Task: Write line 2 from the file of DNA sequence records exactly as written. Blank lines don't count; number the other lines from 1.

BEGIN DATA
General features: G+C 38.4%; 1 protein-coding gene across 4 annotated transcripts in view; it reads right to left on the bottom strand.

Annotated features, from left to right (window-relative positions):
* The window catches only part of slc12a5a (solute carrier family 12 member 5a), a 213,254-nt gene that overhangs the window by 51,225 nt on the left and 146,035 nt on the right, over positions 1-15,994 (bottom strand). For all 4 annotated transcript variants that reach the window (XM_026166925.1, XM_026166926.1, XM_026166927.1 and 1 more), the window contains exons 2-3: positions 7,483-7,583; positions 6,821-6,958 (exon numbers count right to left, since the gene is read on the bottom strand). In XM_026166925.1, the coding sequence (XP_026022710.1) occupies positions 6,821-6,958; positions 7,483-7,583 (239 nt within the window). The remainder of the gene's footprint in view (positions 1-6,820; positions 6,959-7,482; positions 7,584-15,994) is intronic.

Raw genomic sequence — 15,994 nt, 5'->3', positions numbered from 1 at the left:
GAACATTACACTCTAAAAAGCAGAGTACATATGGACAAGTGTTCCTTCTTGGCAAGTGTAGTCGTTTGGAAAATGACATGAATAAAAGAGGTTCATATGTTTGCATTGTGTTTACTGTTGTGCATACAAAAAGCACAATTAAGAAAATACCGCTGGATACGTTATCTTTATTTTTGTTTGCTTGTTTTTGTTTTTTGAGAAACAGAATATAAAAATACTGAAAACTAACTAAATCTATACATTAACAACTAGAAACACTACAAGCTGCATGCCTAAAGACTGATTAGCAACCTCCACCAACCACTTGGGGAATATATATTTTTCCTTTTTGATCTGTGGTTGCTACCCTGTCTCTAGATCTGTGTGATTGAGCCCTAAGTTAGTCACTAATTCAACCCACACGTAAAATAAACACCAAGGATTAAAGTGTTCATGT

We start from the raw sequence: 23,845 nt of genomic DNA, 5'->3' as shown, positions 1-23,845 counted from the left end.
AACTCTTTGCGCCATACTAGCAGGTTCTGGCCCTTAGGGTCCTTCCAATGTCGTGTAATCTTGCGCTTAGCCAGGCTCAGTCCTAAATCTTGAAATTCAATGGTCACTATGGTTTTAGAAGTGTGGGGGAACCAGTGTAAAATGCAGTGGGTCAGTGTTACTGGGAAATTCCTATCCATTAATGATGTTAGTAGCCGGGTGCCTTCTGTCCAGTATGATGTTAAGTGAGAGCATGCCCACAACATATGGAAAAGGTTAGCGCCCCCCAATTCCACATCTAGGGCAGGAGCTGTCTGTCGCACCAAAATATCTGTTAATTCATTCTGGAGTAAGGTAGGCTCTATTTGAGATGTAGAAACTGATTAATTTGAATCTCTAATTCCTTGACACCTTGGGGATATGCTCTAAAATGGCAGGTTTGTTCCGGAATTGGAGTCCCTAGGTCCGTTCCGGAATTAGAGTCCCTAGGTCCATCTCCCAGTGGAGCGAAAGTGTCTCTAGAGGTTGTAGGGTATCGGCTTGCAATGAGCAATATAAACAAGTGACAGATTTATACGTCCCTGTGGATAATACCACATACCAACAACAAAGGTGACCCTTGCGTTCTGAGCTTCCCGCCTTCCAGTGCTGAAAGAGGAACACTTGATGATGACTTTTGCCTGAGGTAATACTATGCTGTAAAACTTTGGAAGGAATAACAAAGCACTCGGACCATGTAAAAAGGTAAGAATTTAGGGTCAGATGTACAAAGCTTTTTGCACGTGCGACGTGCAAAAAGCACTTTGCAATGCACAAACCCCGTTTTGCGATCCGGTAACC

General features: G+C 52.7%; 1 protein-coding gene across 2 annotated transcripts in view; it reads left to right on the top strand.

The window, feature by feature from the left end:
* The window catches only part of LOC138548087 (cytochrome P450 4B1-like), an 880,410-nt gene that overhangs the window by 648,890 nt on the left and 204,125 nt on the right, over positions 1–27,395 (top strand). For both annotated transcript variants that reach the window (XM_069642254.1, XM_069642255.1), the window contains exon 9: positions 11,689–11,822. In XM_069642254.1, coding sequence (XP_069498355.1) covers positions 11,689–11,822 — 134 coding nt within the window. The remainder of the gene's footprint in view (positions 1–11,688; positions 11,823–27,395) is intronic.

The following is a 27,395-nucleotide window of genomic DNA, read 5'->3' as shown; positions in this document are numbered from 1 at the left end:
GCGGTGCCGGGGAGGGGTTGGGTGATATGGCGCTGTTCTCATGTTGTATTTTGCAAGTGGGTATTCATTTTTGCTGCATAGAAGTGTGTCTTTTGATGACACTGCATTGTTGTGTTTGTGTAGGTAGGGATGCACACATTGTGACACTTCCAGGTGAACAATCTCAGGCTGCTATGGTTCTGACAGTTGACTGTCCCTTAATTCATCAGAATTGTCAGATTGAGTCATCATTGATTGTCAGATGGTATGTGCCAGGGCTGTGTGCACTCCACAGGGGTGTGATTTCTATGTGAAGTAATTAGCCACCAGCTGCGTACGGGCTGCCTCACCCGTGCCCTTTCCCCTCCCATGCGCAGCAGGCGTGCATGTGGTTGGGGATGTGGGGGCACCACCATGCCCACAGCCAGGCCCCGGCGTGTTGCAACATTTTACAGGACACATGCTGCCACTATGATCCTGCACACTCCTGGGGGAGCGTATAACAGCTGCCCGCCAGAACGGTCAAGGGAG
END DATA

Annotated features, from left to right (window-relative positions):